Confession Time

Part 1 - What is the Confession?

The Free Church of Scotland - of which we are a part - is what is called a Confessional (or confessing) Church.  This doesn’t mean a church which is always owning up to something, but a church which subscribes to a confession of faith, a document or standard which is held in common through the church, which lays out the beliefs and doctrines that church follows.  The Westminster Confession is the standard to which we, and the majority of reformed churches throughout the English speaking world and beyond, subscribe.  All office bearers within the denomination are required to be able to state that they hold the confession as their own.

So , what is it?  

  • The confession is a subordinate standard. That means that is is secondary to Scripture.  In the Roman Catholic tradition Scripture can only be properly interpreted through church teachings and tradition.  We believe that only Scripture can throw light on Scripture and that all other standards must be read in line with God’s Word. 

  • It is a summary and exposition of the Presbyterian understanding of the teachings of the Bible and the beliefs subscribing churches hold in common.

  • It is recognised and subscribed to by Presbyterian and other Reformed churches around the world and is the basis of the confessions of many more churches. It reminds us of the values we hold in common.

  • It is the product of many years of careful, scholarly work seeking to make it as accurate as possible.

  • It is old.  The Confession was completed in 1646 and is, in many ways, a product of its time.  The language, which was chosen very precisely to be clear at the time can be a bit daunting now.  It focuses on issues which were important in the mid 17th century but seems strangely silent on some of what we would consider the burning issues of today.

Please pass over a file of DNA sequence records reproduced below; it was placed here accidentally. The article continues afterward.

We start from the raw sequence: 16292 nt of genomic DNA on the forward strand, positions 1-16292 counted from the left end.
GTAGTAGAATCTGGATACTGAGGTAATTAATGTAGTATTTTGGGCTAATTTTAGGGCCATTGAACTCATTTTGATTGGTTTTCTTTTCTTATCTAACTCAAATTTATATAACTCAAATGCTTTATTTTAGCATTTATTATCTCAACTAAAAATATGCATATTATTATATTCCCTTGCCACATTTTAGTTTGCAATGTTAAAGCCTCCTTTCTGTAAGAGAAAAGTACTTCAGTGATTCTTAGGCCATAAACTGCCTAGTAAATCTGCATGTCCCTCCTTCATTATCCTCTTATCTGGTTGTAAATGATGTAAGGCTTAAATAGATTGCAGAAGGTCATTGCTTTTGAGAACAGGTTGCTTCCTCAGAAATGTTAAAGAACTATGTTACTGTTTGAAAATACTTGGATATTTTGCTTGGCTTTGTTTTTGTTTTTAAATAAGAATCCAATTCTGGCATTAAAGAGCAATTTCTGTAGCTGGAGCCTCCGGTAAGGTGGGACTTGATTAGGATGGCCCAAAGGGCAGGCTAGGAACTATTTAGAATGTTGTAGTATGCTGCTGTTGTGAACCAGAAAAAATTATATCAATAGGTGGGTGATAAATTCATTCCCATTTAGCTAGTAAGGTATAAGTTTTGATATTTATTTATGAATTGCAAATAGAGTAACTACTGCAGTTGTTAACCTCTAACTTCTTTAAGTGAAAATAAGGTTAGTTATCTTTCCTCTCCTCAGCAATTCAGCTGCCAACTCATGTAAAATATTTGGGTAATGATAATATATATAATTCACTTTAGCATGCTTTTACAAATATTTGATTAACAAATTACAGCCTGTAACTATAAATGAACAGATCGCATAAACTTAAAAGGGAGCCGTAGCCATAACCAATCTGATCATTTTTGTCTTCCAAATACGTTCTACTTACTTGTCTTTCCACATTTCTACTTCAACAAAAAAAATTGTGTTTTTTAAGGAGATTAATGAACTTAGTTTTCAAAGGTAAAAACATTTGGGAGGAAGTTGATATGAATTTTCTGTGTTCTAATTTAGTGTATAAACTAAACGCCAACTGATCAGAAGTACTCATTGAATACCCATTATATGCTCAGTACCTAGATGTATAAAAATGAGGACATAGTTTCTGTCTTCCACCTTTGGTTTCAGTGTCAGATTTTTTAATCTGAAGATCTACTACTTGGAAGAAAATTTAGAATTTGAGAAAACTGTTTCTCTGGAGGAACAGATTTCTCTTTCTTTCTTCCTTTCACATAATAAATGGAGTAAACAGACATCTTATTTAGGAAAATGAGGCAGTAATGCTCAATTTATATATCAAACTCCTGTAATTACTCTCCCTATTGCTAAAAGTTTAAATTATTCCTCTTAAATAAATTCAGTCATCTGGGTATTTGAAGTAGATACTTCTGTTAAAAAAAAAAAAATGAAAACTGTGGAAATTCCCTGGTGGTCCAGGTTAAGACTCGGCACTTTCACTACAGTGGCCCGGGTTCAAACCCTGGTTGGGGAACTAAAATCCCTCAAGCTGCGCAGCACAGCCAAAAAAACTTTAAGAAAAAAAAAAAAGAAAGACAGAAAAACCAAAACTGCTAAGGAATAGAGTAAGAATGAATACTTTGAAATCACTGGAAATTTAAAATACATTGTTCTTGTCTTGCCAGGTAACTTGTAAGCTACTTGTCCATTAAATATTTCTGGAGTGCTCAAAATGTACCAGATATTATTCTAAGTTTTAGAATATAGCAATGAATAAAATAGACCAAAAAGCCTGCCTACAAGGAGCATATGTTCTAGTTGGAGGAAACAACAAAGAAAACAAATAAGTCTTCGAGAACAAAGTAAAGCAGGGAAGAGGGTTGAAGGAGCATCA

• It is relevant. In spite of its age and archaic language it is rooted in the Word of God, which does not change.  Even on issues where it seems silent, there are principles in it which can be of use and it reminds us of the primacy of Scripture.

So, why does it matter?  What difference does it make and why should we care?  As members of a local church in a broader denomination it is good to know what we are aligning ourselves with.  It’s also good to know what the common beliefs we share with our sister denominations are.  It’s particularly important for those of us who are, or are considering becoming, officials or office bearers to know what it is we are swearing allegiance to!  It is also useful to take advantage of the hard work of our forefathers who have done a lot of the heavy lifting for us.  Sad to say, the Church of Scotland at its most recent Assembly actually started discussion towards the idea of abandoning the WCoF as it seems many of its ministers and elders  no longer appreciate its importance.

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